Based on the above analysis, the realization of the big four agenda remains a facade amid the national government’s public discourse which has been and is being justified through the National Treasury’s huge borrowing to finance the big 4 agenda. The country’s initiative to ramp up public debt on account of financing the priority agenda stands to derive little or no gains, given the fact that a huge proportion of national government expenditure has gone into financing recurrent obligation across most of the economic sectors since devolution.
Foremost, bearing in mind that high levels of government consumption are likely to increase employment, profitability and investment via multiplier effects on aggregate demand, The National Treasury should consider increasing sectoral allocations of government expenditure, even of recurrent nature, to contribute positively to economic growth. However, the sectoral allocations should prioritize increased spending to economic sectors which not only yield highest returns to the economy in terms of economic growth, but also ensure continuous and sustainable positive returns to the economy in the foreseeable future. These are sectors like Agriculture, Health and Natural Resources which have over the devolution years, experienced very dismal allocation of the national expenditure budgets, and whose increased expenditure allocation will augur well with the realization of envisaged food security and universal health coverage in the country in the long-run.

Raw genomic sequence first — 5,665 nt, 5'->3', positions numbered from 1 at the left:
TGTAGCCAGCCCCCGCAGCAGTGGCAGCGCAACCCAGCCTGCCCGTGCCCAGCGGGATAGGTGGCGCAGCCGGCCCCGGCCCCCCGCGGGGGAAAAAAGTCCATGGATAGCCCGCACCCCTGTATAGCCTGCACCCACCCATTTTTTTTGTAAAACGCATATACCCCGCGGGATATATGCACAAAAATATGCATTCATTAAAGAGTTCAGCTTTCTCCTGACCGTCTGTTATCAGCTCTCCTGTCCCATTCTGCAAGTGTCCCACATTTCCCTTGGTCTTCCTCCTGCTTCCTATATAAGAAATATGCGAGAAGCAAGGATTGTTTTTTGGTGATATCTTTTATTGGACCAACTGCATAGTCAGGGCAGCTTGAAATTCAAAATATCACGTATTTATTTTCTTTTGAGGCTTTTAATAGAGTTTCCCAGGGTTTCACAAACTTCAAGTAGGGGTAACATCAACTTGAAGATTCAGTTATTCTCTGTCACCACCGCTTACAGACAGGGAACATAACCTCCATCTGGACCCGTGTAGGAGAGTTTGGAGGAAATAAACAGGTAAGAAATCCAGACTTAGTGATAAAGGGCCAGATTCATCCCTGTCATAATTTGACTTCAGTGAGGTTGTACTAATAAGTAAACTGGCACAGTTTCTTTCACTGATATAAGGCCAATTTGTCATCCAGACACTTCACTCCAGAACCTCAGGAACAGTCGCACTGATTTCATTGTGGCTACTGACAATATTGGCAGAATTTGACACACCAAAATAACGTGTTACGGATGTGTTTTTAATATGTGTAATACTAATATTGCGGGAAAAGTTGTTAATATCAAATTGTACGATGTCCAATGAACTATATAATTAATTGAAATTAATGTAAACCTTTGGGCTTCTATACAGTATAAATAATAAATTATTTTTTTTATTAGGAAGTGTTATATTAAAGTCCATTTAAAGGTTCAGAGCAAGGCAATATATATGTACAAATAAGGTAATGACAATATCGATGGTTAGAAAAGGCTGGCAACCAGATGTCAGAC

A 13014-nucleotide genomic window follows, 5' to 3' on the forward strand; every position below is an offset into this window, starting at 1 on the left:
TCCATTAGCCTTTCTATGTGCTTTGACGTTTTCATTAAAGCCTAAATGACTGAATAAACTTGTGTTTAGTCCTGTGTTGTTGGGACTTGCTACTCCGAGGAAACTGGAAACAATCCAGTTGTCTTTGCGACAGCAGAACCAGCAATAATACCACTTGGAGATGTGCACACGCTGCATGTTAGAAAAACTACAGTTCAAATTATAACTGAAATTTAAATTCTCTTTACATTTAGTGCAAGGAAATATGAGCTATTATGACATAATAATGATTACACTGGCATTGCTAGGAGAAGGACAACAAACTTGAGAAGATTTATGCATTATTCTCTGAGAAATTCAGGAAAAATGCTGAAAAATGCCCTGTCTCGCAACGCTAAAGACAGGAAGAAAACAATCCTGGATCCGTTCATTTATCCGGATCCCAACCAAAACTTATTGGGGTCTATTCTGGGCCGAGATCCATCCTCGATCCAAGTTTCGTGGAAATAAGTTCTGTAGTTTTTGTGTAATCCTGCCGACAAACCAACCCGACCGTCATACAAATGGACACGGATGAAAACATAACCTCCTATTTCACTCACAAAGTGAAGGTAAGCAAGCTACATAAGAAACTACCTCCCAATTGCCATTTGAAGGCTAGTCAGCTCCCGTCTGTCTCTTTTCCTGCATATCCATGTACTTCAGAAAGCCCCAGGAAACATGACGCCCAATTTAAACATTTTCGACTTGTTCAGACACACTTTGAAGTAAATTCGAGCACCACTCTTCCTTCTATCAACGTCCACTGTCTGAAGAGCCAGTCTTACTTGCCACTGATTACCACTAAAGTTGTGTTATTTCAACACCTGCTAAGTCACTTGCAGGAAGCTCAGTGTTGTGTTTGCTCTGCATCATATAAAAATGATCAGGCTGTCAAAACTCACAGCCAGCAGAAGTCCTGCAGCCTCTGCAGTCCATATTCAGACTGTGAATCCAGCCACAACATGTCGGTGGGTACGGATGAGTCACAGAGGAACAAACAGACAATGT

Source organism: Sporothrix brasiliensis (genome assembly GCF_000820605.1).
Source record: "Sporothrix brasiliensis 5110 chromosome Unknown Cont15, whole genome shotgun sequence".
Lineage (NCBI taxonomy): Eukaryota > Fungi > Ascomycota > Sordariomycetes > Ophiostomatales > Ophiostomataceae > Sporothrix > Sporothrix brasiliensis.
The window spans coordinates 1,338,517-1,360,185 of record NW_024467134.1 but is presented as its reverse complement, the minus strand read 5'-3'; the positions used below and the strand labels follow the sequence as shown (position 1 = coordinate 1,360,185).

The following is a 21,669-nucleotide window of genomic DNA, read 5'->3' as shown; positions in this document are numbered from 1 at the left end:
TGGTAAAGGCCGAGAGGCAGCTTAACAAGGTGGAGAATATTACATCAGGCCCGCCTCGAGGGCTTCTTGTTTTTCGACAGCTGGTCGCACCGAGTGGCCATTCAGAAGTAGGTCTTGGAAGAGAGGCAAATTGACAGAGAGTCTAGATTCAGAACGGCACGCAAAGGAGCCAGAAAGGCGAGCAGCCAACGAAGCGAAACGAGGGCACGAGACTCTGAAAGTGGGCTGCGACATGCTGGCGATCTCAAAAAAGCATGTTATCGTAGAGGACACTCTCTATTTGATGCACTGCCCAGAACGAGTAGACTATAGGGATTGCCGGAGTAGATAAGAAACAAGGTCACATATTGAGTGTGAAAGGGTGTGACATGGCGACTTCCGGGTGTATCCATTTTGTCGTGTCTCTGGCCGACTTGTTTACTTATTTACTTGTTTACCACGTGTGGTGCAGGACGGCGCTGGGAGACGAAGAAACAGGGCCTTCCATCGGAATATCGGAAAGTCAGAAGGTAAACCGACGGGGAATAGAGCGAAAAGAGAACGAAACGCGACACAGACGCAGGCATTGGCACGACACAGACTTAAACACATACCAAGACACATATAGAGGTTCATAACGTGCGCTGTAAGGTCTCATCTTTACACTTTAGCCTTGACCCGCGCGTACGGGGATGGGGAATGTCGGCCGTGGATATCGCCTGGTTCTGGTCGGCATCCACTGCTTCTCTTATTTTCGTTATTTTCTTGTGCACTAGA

Additionally, at a time when Covid-19 Pandemic continues to ravage Kenya’s economy through loss of job opportunities both in the formal and informal sectors, the government should prioritize the containment of the virus through revamped expenditure in the health sector. This can be done by hiring more medical personnel and vaccinating the vast majority of the working class so as to forestall the spread of the contagious virus, and also facilitate the speedy recovery of the slumping economy by allowing the working-class Kenyan citizens to return to work. Likewise, the health sector share of development expenditure allocation needs to be ramped up unreservedly in order build more level 3 and 4 hospitals for the in line with the realization of the national government. In doing this, the national government spending will be in line with the realization of universal health coverage in the country, which is among the key agenda for the big 4.
Lastly, the share of expenditure allocation in the social protection, culture and recreation (SPCR) sector ought to be ramped up sizably, in order to facilitate the construction of affordable housing units in line with government’s priority project of providing affordable housing in the country. This will not meet the increased aggregate demand for affordable housing in Kenya, but will also create jobs in the real estate sector in line with the realization of one of the key big four agenda.